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by Lynne Potts

Flung fog-net drapes over buildings and corner shops,
low-grade hum, as the old and lonely ones in iron beds

turn on their sore sides, traffic lights swinging bloodshot
over streets, chipped curbs, gutter-grate teeth and sludge.

Someone with a worn hand takes the towel from a hook
by the mirror, splashing water to tiles cracked at the head.

Nothing ever happens wafts in the air that won't lift, until
four a.m. comes to push bar stools aside, mop floors,

and an old woman, entering the café, unclasps
a cotton coin purse to count what might be a meal,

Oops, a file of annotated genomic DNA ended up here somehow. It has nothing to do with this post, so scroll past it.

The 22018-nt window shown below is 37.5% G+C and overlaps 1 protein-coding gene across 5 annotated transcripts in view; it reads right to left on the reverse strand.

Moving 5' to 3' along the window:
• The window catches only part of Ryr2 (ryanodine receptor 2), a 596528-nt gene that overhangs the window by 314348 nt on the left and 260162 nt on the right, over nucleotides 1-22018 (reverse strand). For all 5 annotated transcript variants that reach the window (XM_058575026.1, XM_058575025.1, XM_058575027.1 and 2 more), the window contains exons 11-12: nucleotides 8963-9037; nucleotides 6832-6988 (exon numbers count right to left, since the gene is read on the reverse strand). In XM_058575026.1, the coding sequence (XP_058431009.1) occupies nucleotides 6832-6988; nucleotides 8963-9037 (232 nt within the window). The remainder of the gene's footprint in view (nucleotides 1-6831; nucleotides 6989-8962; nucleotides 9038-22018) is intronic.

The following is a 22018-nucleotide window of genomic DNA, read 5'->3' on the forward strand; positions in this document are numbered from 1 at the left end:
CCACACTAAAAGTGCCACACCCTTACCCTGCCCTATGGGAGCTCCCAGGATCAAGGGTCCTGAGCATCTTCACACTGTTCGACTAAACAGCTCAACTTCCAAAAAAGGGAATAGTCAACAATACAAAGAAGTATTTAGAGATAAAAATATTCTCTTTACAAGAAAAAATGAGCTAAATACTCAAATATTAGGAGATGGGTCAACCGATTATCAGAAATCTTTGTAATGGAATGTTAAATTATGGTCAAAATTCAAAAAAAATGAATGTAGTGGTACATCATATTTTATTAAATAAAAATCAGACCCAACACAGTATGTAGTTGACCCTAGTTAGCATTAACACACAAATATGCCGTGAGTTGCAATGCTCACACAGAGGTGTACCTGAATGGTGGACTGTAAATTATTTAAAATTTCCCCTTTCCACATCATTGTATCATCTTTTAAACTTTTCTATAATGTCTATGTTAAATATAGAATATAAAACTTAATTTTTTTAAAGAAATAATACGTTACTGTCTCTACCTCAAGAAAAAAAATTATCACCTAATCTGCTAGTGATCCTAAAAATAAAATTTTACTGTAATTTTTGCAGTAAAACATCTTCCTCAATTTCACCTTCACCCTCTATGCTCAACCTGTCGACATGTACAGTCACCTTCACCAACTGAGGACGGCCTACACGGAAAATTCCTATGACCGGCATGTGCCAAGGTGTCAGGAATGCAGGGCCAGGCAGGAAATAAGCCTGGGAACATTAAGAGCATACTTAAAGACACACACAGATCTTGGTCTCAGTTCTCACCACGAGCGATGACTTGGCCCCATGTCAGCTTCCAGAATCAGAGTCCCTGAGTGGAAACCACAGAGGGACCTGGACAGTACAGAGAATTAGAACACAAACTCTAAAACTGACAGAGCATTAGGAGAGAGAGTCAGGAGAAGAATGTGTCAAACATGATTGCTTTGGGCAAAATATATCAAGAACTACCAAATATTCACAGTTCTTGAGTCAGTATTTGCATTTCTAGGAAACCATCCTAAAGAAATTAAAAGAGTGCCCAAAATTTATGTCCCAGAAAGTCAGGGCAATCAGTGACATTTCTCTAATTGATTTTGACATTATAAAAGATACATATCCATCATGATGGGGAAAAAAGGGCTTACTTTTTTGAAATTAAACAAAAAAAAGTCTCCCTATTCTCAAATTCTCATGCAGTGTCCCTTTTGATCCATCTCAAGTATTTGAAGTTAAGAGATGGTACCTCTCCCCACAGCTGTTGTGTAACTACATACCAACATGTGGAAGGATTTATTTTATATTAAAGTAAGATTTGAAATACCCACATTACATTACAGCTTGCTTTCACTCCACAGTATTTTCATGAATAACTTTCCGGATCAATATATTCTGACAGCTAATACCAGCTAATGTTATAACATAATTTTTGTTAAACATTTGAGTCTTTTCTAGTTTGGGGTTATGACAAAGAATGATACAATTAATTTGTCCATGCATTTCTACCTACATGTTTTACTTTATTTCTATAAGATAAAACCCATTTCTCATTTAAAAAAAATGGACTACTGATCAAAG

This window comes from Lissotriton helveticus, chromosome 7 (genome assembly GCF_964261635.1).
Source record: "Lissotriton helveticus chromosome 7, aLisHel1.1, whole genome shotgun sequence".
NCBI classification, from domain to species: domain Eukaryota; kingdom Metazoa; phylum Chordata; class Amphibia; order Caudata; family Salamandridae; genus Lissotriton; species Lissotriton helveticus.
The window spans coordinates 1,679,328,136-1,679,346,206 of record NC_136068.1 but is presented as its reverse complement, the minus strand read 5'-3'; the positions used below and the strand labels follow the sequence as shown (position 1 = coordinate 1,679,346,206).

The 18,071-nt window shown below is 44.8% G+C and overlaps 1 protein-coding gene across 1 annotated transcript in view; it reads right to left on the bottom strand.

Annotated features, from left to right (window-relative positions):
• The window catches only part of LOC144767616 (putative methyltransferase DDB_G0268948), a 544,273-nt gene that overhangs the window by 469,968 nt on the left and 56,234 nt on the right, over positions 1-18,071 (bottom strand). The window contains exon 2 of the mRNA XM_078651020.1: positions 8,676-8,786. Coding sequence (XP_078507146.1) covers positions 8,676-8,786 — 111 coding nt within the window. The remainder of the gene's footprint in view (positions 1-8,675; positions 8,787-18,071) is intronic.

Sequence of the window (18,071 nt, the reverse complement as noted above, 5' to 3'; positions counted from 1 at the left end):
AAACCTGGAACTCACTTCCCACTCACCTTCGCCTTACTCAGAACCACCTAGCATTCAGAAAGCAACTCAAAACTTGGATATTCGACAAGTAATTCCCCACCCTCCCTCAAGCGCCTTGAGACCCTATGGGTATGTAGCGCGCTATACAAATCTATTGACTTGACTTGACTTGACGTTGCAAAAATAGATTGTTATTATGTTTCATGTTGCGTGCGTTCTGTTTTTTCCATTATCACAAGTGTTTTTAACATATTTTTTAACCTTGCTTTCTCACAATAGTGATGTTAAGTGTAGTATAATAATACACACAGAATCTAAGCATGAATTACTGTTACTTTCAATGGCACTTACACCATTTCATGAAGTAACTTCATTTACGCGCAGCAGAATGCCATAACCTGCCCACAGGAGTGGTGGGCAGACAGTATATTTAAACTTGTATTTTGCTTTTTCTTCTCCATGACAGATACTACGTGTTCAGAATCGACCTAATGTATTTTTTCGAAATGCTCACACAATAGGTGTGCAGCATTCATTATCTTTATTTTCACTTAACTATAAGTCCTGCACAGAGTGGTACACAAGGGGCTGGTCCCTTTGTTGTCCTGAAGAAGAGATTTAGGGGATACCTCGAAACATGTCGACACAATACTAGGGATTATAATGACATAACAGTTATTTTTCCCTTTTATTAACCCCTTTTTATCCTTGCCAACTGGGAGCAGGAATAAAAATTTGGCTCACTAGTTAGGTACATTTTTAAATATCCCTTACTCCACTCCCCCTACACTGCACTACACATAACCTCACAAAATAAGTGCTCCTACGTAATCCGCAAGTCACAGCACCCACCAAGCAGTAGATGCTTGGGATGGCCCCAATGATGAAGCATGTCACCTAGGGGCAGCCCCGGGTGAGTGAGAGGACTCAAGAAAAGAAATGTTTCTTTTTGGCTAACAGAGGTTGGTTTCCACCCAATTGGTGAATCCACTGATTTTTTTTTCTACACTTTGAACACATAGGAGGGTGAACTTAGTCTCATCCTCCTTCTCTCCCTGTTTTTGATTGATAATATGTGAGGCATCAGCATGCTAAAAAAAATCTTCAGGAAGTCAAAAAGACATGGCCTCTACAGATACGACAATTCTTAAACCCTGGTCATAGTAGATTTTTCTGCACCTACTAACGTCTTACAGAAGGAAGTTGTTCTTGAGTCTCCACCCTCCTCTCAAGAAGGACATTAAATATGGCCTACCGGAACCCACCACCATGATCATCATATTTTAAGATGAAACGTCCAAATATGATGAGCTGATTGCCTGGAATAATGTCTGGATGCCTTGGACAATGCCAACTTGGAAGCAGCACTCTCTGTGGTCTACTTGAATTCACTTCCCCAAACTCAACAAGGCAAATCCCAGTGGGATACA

swivel door swallowing air from the street, rubber
flap shushing a fluttered waitress raising the blinds.

It's dawn in another city and you are just off the bus
with the usual irresolution: you alone are here, and morning.


Poems by Lynne Potts have appeared in The Paris Review, Southern Humanities Review, Oxford Magazine, Cumberland Review, and many other journals. She has an MFA from Columbia University and was poetry editor of Columbia: A Journal of Literature and Art. She was a featured poet on WKCR New York and a presenter at the 2006 Michigan Poetry Festival. (4/2007)

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